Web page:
Va. will miss bay restoration deadline
Virginia will miss a deadline for filing its Chesapeake Bay restoration plan with the EPA and has asked for more time to make sure the governor fully supports the plan, an official said Wednesday.
Wednesday was the deadline for the six states to deliver their bay watershed implementation plans to the federal Environmental Protection Agency to meet goals under a strategy ordered by President Obama.
However, EPA official Jon Capacasa said during a conference call that Virginia had asked for a couple of days and that the plan was expected Friday.
Tucker Martin, a spokesman for Virginia Gov. Robert McDonnell, issued a statement confirming that the EPA approved an extension.
"We needed a slight extension to ensure that the governor was fully briefed on Virginia's response," Martin's statement said. It was also necessary to make sure the report was complete, he said.
None of the other states in the bay watershed, Maryland, Delaware, New York, Pennsylvania and West Virginia, had indicated that they would miss the deadline, he said.
McDonnell wrote EPA Administrator Lisa Jackson in June expressing concerns about the strategy being developed and saying he wanted to be sure sound science was supporting requirements being placed on the states.
O'Donnell said he was concerned with the models being used to develop the strategy, a lack of funding for additional federal mandates, consequences for not meeting goals and other issues.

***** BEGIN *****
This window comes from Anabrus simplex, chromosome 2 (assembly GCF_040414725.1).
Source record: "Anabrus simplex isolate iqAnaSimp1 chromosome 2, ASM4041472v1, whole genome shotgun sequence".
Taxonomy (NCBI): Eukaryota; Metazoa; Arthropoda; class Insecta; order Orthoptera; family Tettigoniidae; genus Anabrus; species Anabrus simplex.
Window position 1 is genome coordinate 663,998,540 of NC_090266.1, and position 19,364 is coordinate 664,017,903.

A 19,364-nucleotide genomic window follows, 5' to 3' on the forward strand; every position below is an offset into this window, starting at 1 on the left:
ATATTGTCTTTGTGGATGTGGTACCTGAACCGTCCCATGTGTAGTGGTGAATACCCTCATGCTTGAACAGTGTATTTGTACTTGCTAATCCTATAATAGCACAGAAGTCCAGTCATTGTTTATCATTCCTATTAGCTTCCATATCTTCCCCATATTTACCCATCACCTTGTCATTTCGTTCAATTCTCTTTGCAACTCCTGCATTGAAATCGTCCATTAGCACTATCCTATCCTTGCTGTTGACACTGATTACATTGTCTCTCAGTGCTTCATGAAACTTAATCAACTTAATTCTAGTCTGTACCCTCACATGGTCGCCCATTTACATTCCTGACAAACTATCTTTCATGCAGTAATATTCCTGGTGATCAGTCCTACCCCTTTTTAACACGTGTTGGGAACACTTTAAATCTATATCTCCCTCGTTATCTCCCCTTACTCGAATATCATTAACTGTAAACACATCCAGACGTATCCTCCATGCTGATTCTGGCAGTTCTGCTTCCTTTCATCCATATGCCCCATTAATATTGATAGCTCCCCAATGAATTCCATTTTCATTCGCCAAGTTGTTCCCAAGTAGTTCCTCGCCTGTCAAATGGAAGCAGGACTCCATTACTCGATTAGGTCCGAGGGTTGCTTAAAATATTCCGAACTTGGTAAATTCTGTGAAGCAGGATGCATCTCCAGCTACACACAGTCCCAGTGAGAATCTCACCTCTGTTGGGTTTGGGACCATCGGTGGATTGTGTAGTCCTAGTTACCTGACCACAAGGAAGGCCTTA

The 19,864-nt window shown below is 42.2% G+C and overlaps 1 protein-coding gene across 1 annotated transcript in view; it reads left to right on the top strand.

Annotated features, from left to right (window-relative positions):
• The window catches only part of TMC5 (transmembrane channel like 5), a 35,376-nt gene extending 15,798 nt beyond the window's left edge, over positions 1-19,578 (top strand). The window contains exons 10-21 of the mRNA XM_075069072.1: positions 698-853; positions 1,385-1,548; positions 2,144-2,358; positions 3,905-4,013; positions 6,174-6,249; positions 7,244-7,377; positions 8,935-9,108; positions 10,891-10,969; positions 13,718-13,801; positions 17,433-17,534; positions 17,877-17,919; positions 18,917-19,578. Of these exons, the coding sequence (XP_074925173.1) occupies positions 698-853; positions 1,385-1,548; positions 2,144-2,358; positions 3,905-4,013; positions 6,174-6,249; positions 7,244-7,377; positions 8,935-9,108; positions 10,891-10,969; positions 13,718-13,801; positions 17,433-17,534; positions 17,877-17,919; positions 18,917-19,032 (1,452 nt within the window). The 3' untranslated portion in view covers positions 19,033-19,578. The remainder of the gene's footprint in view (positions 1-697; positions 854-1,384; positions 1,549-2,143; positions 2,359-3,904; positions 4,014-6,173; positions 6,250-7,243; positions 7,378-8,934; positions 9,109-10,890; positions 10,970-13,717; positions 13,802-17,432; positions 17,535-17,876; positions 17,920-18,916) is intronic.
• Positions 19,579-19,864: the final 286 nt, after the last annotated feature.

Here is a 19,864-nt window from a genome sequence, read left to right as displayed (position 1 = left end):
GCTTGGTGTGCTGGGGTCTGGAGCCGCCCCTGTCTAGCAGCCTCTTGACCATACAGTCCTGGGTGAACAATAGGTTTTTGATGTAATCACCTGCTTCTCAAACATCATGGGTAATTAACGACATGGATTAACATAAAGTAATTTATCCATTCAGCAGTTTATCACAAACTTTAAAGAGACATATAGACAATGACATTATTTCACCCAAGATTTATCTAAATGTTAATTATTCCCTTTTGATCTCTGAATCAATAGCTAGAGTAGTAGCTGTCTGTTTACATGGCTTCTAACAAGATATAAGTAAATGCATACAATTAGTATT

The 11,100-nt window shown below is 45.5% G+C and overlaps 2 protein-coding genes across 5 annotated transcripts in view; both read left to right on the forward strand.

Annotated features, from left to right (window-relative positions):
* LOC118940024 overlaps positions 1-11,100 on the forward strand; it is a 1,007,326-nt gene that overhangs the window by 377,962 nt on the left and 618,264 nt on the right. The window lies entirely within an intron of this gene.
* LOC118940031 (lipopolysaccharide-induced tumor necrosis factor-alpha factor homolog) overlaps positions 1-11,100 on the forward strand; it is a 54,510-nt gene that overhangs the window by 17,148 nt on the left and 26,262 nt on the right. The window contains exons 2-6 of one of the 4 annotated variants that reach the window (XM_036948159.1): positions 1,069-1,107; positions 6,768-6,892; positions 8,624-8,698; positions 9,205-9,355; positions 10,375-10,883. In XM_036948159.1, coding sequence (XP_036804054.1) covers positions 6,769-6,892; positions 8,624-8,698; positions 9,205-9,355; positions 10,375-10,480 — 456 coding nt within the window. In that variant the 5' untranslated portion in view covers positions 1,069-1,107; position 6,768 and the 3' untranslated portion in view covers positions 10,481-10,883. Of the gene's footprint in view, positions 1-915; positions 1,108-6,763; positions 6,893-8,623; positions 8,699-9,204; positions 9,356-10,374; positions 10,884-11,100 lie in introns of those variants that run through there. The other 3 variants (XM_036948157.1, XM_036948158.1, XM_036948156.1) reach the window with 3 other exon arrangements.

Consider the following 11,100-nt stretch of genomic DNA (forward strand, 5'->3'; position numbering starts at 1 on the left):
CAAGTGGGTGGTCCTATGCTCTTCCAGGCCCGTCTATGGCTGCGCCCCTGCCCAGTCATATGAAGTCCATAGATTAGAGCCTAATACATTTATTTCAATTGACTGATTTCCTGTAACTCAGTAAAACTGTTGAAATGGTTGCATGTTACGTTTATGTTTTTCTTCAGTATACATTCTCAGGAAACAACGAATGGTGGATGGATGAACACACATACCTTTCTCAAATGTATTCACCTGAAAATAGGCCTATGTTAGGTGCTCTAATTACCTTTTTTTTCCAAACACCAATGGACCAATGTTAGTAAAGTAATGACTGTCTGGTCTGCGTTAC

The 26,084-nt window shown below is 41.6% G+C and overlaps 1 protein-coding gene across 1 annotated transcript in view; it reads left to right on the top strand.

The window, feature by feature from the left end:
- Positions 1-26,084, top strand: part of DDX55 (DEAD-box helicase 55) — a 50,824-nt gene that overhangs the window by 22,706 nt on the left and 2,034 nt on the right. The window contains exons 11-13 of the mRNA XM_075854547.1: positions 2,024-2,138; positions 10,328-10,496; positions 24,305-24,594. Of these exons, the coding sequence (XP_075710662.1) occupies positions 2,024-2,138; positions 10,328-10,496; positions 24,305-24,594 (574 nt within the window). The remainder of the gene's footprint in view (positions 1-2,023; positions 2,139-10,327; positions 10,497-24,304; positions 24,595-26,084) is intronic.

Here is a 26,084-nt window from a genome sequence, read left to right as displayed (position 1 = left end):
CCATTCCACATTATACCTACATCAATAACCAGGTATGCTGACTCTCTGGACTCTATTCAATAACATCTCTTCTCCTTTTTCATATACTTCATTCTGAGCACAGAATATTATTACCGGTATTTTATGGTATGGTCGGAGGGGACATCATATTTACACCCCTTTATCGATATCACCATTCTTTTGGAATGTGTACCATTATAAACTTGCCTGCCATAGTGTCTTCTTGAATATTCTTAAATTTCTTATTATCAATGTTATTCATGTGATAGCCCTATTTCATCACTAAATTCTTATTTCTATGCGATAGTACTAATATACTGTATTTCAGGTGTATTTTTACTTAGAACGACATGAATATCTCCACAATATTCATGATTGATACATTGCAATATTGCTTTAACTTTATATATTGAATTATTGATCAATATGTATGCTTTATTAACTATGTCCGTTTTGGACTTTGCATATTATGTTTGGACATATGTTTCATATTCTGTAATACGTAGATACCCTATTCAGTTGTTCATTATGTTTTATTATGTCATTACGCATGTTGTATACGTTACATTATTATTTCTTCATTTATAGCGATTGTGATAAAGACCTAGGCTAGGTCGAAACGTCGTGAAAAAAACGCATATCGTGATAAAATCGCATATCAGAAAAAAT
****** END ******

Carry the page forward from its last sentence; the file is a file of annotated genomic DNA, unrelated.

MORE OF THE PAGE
Earlier this year, McDonnell's secretary of natural resources, Doug Domenech, said he would not be surprised if industry groups sued over the restoration strategy.
Capacasa, the head of the EPA's Region 3 water protection division, said he could not say what issues led to the request for an extension, but said he felt it's important to take the time to get support.
Katherine Antos, coordinator of the water quality team for the EPA's Chesapeake Bay Program office, said the state plans will be used to guide development of the EPA's final bay-wide strategy.
"There is no cookie-cutter approach for bay restoration. That's why we want the states to tell us how it should be done," Antos said, adding that the federal agency is prepared to step in if it finds gaps in the plans.
That is what concerns many farmers, who have worked for decades to reduce pollution but still account for much of the nitrogen and phosphorous that run off into bay waters, where the so-called nutrients fuel oxygen-robbing algae blooms. The strategy calls for reductions from urban and suburban runoff as well, but many farmers are concerned about more regulation.
EPA and USDA officials on Wednesday also announced more than $5 million in funding for conservation programs.
Emmitsburg farmer William Morrow said he was not opposed to mandatory pollution reduction requirements on farmers because he already has implemented practices to cut pollution. However, Morrow, who was part of a group of farmers that called on the state this summer to crack down on pollution by large poultry companies, said a valid concern was the amount of paperwork farmers must do to show compliance.
"They don't have time for that and it's really annoying. The paperwork requirements are so cumbersome for nutrient management plans that now farmers have to hire certified consultants to do them," Morrow said. "States used to do them for the farmer, but with budget shortfalls, many states no longer provide that service."
-- Associated Press
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